Jumping In

I suppose every experienced PM has been in a situation at least once in their career, where s/he was asked to jump into a project mid-stream and take charge. Taking over someone else’s project mid-stream could be tricky. You never know whatcha gonna get, or what you are inheriting. Establishing exactly that, as quickly as possible, may very well be the key to successfully delivering and/or closing the project. First things first, understand where the project is, and make every effort to discover any known (and more importantly, unknown, thus far undiscovered or hidden) issues and/or risks. Here are four scenarios I can think of.
Scenario 1: You are transitioning from a PM mid-stream – this is the easiest. Have a detailed 1:1 with the outgoing PM, know the status, any critical/high/immediate threats to the project (for next two weeks), location of any available documentation, project team contact list etc. Everything else, you can figure out as you go along.
Scenario 2: Previous PM is no longer available. You need to jump in and take charge. A little difficult scenario, but – Get together with the project team, get as much information as you can in the lines of #1 above, meet with the stakeholders, understand their perspective/perception of the project, identify risks/issues, put plans/resolutions in place, and move forward.
Scenario 3: Many people of the project (including the PM who was running it earlier) are unavailable. A difficult situation to be in, but not everything is lost (at least not yet). Read whatever documentation is available (great, not so great, poor, doesn’t matter), meet with whoever is available from the project team, get whatever information you can get, find and assemble any available pieces (not necessarily ALL pieces) of the puzzle, and get a preliminary understanding of the project (why it started, what needs to be done, when it needs to complete, where is the project now, who is/are the owner/sponsor/s). This is more like a detective work. At this time, you would have a preliminary understanding of the project (plus what’s available and what is missing), and can talk about it in a reasonably intelligent manner. It’s time to meet with key stakeholders/sponsors. Remember that time is of essence (we cannot take a few weeks after jumping in before we meet with the key stakeholders/sponsors; it’s more like a couple to three days, or a week at most). By the time this is done, you would probably have as much understanding/information of the project as you can possibly get, given the circumstances. Now start assembling the team. Start with the project staffing needs, who is available, and who is missing. Put in the requisitions for the missing team members, build the team and march forward. Ensure you are building the right documentation along the way.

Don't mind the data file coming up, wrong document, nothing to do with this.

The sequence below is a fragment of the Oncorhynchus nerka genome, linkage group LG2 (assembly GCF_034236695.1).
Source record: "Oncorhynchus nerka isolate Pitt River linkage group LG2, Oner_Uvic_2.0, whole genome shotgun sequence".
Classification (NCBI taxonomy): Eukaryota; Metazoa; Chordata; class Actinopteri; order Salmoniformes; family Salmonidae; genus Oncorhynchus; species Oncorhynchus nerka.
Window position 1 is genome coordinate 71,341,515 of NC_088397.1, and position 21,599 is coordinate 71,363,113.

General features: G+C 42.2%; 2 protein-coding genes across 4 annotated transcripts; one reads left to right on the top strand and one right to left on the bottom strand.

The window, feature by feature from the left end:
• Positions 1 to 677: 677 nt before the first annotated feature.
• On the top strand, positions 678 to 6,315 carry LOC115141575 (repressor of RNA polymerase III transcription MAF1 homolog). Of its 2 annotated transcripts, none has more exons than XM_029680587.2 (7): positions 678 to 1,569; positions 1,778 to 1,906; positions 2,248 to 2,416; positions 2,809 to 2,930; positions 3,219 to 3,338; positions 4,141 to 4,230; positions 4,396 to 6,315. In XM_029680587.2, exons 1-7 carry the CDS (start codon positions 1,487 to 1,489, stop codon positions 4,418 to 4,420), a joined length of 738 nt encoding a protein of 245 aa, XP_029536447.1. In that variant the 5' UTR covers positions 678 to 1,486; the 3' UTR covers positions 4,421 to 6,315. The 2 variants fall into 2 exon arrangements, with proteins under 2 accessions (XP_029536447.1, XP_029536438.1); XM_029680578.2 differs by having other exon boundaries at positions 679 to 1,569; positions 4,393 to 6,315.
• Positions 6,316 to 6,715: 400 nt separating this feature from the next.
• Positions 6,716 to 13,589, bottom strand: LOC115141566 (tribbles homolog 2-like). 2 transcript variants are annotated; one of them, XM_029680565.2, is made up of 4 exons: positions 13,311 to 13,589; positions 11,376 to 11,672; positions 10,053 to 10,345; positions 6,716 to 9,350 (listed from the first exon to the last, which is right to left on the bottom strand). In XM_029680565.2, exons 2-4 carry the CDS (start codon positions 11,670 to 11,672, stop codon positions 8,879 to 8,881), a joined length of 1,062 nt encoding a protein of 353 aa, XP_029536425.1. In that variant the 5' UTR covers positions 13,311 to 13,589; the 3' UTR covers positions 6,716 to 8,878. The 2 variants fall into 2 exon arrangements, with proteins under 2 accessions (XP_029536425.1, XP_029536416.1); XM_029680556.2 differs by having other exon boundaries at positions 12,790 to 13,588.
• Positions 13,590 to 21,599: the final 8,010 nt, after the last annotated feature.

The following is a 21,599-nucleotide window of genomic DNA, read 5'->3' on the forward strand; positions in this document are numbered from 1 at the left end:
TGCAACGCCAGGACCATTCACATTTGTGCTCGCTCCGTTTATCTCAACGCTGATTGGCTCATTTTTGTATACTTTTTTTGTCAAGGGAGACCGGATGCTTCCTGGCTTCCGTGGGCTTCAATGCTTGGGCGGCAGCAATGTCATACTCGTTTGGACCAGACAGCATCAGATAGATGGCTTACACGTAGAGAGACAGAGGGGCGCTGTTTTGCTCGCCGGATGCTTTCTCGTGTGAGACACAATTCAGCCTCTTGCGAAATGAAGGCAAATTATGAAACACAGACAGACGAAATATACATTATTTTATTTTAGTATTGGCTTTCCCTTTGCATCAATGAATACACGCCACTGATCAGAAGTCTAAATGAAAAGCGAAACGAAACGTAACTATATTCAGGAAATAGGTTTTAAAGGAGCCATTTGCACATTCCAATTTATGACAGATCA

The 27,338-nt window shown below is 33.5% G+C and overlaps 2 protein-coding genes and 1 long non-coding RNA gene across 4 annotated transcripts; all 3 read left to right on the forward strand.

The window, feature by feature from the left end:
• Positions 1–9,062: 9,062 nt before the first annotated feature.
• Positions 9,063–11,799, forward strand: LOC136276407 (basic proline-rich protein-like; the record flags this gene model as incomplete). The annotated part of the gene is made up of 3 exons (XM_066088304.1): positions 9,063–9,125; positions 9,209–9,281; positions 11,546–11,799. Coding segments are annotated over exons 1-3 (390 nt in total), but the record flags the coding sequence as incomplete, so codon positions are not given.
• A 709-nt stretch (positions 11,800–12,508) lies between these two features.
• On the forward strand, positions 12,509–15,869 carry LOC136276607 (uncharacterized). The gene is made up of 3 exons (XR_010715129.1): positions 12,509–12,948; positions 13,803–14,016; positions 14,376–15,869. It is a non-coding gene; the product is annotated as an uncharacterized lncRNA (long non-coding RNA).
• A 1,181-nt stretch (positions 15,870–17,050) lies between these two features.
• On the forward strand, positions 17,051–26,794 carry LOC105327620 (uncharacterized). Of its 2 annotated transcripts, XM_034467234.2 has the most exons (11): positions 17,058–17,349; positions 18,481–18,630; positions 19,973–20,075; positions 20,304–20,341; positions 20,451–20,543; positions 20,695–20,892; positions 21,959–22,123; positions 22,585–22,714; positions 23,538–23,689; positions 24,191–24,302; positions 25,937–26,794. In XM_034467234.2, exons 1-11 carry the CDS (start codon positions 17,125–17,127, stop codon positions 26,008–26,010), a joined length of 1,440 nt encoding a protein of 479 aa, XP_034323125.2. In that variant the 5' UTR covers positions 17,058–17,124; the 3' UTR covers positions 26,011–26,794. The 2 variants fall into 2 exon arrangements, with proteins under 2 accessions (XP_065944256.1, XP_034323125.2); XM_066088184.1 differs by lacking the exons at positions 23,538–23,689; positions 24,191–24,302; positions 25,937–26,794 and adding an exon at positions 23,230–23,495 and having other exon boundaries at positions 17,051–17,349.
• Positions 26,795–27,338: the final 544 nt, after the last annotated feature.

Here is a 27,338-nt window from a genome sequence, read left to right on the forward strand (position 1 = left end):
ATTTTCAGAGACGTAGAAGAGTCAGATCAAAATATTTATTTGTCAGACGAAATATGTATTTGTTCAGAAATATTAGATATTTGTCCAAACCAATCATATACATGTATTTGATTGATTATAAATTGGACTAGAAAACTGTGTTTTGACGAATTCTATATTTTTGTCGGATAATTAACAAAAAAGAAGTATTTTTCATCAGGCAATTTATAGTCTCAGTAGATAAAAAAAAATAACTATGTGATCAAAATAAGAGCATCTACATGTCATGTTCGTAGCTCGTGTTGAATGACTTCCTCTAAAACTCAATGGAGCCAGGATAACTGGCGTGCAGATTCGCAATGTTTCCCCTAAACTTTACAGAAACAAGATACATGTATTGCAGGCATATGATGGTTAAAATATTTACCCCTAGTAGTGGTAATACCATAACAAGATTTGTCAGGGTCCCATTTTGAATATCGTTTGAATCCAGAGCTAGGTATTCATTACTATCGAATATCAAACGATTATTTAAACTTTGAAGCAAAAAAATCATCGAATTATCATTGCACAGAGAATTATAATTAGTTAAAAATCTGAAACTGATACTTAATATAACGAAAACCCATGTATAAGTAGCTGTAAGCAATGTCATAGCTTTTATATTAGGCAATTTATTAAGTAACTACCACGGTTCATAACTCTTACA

Key Note: Somewhere in there, during the meetings with key stakeholders/sponsors, validate the need for the project – is it still needed? Is it still as critical as it once was? Is it still as time bound as it once was? If so, what is the need, criticality, or timeline? Based on the answers to these questions, and the information gathered so far, you would be able to make a recommendation to the management (either move forward or pull the plug).
Scenario 4: No one that was involved in the project is available anymore, except the PMO manager who threw the project on your lap, asked you to take charge, follow through and close it. This is probably a cold project now getting warmer. This is probably the most difficult (or the easiest depending on how you view it) situation to be in. Find out if the key stakeholders/business sponsors (individuals) are still available. If so, start there. If not, find someone from the original sponsoring business stream, who is high enough up in the ladder that could make business decisions on the project. Find out if the project is still required. If not, socialize the information across business and PM management, and close it. If it is required, ask for information (business case, any available business documentation etc.). I would think, in this case – where no other information and/or people are available than the sponsoring organization and a business case, it would be like starting a new project – start from scratch and direct it to the finish line. But make sure you understand what exactly happened just before it went cold. Understand why it is getting warmer and why now (as opposed to earlier or later). It will at least help you identify some risks, issues, or set some priorities.

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